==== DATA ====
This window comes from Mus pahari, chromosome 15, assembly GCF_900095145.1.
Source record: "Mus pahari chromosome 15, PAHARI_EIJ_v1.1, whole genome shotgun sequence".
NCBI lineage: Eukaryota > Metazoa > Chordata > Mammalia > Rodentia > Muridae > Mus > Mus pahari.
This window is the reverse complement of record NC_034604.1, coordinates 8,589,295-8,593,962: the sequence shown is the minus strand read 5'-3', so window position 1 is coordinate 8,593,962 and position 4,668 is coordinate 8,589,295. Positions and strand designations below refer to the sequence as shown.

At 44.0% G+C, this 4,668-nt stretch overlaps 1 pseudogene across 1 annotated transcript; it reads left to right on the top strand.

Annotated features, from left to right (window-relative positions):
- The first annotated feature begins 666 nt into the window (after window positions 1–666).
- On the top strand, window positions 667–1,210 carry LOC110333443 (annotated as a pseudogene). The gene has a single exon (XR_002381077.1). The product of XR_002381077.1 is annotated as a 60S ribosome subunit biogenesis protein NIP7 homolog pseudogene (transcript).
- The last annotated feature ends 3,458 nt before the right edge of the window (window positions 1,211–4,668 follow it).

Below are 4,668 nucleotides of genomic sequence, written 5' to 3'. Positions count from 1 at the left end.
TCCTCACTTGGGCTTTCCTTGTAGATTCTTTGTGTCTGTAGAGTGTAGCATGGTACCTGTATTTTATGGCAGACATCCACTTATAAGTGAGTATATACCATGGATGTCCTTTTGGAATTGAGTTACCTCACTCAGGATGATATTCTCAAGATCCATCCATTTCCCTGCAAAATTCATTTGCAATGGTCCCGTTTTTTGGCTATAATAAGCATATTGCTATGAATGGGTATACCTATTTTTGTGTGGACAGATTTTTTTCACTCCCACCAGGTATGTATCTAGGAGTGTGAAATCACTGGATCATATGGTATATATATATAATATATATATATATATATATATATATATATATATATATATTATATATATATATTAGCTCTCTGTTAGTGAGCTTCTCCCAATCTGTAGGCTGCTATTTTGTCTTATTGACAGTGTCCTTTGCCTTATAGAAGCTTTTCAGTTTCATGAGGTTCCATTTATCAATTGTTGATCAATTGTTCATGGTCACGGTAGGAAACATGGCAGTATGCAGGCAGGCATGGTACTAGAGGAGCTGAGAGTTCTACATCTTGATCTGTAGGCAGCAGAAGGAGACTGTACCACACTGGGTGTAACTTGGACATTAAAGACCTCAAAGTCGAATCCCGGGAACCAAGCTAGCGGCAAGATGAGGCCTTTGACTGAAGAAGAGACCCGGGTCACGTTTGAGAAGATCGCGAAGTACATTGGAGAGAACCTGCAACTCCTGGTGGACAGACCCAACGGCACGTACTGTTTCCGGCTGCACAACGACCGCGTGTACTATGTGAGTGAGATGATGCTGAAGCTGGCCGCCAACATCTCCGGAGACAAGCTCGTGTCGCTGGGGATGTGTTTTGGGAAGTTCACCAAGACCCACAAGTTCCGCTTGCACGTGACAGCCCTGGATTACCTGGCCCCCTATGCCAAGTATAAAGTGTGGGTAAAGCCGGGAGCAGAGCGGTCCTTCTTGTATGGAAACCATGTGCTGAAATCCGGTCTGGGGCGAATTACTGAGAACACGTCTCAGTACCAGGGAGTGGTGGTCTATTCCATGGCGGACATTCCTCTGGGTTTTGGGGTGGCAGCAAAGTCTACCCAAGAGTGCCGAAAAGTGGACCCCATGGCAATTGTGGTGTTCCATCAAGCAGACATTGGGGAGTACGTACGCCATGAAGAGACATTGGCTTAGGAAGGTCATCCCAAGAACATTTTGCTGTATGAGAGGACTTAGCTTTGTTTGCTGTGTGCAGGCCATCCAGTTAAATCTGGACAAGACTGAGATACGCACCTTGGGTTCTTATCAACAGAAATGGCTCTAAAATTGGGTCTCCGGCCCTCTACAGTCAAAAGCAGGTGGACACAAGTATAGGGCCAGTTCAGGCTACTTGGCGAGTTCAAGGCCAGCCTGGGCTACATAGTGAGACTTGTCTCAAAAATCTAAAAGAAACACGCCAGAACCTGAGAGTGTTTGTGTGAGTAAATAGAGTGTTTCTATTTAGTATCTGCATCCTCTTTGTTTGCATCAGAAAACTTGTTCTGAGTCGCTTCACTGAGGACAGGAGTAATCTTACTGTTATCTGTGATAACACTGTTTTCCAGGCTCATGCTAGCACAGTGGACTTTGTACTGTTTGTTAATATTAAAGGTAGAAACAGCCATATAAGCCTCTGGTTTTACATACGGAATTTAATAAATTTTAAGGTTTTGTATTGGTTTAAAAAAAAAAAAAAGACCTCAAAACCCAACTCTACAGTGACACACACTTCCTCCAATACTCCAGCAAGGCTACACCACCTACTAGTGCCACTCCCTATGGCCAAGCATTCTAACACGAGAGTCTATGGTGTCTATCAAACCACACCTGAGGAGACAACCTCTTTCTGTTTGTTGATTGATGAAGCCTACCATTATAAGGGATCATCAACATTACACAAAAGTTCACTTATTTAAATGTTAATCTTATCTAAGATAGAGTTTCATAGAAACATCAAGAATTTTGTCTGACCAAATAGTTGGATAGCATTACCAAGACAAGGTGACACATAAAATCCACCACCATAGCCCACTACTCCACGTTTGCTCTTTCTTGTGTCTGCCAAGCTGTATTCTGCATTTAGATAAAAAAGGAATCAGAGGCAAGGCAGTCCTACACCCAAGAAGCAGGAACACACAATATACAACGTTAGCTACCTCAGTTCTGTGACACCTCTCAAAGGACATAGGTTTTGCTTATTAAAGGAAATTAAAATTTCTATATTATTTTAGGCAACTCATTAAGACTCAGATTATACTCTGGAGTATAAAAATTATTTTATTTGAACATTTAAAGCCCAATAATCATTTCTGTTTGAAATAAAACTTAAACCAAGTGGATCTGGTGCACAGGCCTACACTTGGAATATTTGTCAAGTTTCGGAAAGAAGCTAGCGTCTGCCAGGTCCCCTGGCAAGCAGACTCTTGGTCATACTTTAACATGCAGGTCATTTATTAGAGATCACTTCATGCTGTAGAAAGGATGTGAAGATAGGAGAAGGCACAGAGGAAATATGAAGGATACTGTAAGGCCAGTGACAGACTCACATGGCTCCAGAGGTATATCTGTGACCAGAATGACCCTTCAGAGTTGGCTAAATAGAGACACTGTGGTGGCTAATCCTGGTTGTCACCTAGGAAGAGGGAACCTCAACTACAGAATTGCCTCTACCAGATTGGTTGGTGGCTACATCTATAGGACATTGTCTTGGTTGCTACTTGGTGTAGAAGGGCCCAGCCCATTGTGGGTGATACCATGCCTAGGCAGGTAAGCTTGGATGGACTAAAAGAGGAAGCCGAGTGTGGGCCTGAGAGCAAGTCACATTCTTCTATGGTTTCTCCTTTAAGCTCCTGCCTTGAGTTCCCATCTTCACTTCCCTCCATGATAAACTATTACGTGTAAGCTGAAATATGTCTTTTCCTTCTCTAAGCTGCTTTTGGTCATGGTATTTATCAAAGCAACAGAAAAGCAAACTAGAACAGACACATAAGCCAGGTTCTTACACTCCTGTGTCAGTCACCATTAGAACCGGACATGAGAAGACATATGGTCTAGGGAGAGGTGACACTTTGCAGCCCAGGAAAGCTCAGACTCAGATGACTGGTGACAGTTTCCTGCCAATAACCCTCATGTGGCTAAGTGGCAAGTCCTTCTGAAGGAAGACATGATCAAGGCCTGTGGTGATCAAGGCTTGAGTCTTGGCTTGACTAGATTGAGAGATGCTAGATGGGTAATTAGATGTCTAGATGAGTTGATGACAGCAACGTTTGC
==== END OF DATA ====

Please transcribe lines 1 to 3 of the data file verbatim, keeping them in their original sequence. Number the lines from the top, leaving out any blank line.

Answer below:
This window comes from Mus pahari, chromosome 15, assembly GCF_900095145.1.
Source record: "Mus pahari chromosome 15, PAHARI_EIJ_v1.1, whole genome shotgun sequence".
NCBI lineage: Eukaryota > Metazoa > Chordata > Mammalia > Rodentia > Muridae > Mus > Mus pahari.